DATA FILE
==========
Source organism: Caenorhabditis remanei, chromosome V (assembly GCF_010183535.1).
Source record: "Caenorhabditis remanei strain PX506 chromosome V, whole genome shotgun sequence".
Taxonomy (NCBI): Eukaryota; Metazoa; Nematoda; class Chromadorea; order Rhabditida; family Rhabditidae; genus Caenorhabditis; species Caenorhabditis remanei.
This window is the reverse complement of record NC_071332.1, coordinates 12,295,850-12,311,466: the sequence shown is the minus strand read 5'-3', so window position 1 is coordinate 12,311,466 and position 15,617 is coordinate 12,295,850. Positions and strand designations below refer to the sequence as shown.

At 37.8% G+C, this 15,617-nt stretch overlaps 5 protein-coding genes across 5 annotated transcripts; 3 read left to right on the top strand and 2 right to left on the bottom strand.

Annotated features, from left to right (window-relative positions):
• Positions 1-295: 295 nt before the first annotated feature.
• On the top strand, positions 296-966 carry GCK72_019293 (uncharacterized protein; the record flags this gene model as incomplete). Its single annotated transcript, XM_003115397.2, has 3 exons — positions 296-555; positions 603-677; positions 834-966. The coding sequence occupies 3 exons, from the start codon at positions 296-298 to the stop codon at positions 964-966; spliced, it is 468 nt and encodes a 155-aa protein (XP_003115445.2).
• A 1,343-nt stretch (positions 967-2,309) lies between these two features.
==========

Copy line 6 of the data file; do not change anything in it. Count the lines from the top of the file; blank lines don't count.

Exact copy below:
Annotated features, from left to right (window-relative positions):